It’s a lie to continue to promise, after so many promises. The prophets and the pontiffs, the preachers, and the utopians hoodwink us and show us, off in the distance, an era of love. We’ll be dead: the promised land is the one in which we will rot. What reason, what motives are there to hypnotize ourselves? No more mirages! We want—and by all possible means, disrespectful by na-ture of laws and prejudices, we want—immediately—to conquer all the fruits and flowers that life has to offer. If later a revolution results from scattered efforts—so much the better! That would be good. Impatient, we will have preceded it.
So continue to declaim, good sirs, if it pleases you. And you, professionals, if it pleases you, cry over Society. But another grown-up, France, it seems, is also sick. Let’s not doubt it, it’s serious. Two abstractions are better than one. So go on then! Into the face of peril! Conspiracy here... cor-ruption there! Let’s hunt down the jew “who is bringing us ruin and dishonoring us.” Let’s expel the congregationalists. Flamidien! Dreyfus! What’s next? For the République! For Society! Long live Loubet! yada, yada, Panamada.
The more French the merrier.
I say that in fact a fifteen year old boy who recruitment officers, hall monitors, and headmas-ters haven’t yet stupefied would be more upright than any voter. It’s all so clear. What’s happening? Nothing. A toppling society, a people drowning itself... this is of no importance:
The individual will reach the riverbank.
Standing on the solid ground that his efforts can achieve, the Escapee from social drudger-ies no longer falls into old dreams. The experiments have all been done. We’ve all seen that, barely freed from the kneeling folly of the priest, men accept the duperies of patriotism en bloc. In the name of new principles, they take that age-old yoke right back. Slavery was secularized, the yoke painted in three colors. No matter the dogma! In truth, it’s just a government procedure. They slightly adjust it to the people’s taste. But the colors quickly fade. They speak of humanity, of one family... Watch out! In honor of this family, they prepare to rig it again! And this individual I refer to, the one who knows, the one who thinks, the Escapee of social drudgeries, the one who no longer boards the bedecked ships of religion and fatherland, will not heedlessly disembark on the humanitarian rafts of the Medusa.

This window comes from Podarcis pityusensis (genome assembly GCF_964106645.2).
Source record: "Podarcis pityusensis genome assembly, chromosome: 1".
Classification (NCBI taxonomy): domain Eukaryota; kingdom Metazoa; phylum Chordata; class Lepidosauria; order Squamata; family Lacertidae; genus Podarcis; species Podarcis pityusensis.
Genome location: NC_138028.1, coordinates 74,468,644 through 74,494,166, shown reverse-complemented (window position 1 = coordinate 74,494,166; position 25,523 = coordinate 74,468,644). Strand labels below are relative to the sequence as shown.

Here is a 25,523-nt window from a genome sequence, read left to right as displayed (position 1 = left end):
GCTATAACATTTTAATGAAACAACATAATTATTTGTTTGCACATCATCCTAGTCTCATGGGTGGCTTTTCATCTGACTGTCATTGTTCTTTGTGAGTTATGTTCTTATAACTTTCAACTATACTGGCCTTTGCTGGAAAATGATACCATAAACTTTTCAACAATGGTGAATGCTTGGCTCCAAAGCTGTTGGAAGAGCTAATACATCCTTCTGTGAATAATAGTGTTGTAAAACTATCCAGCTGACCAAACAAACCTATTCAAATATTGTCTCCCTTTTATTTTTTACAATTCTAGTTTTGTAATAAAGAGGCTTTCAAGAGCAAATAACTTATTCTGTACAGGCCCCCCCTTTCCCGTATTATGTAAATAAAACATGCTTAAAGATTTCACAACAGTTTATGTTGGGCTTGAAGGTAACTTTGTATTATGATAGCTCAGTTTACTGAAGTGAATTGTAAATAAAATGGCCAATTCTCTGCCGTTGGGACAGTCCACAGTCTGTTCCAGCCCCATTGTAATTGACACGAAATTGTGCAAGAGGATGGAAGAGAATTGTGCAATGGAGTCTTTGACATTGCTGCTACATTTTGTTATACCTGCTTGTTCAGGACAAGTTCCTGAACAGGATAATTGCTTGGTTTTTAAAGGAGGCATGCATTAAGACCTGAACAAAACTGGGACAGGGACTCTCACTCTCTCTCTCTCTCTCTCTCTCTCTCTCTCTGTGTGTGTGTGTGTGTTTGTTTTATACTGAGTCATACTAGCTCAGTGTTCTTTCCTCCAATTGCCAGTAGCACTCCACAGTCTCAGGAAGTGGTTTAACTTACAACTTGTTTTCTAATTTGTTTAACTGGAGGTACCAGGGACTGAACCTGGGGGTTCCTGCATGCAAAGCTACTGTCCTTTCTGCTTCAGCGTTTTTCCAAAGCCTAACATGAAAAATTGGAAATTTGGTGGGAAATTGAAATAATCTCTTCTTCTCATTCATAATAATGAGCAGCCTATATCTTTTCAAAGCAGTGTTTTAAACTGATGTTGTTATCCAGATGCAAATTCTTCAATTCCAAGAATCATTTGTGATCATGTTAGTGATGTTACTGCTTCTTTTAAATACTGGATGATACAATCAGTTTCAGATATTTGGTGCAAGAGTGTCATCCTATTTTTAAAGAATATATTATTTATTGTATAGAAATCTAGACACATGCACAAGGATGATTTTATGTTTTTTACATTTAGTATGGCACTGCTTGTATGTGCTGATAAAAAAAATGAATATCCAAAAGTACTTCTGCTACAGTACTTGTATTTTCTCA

Have you understood, citizen?
The notion of revolt, in this way, is not just some mania, a new faith meant to again trump your appetites and desires. It’s the individual energy to defend oneself against the masses. It’s the willful arrogance to live. It’s the art of going on one’s own—
Endehors—you only have to dare!
At every opportunity, in these feuilles, such a way of feeling and being emerges. The sparking events, clashing like flint, shed light on facets of the question along the way. And light-hearted or serious, these feuilles follow, cohere, and complement, in accordance with the formal scenario of Life, ever-vivid.
 Tr—The Dreyfus Affair is discussed in introductory materials elsewhere in this volume. D’axa makes frequent references to (and word play on) various scandals and events of the time.
 Tr—Robins is derogatory slang for the magistrature, meaning ‘robed ones.
 Tr—D’Axa uses a bit of wordplay here; in place of the phrase et patati et patata, meaning ‘etc.,’ he writes et patati et Panama. This is a reference to the Panama scandals of the 1890s, in which the French government wasted nearly a billion francs. Newspapers used similar nonsensical wordplay during the scandals.
 Tr—“The Raft of the Medusa” is a famous painting depicting the tragic wreck of the Méduse. It became a symbol of French Romanticism, dramatically featuring desperate passengers crashing onto a rocky shore atop a dilapidated raft. Leading the boat is a man waving a handkerchief, suggesting a flag.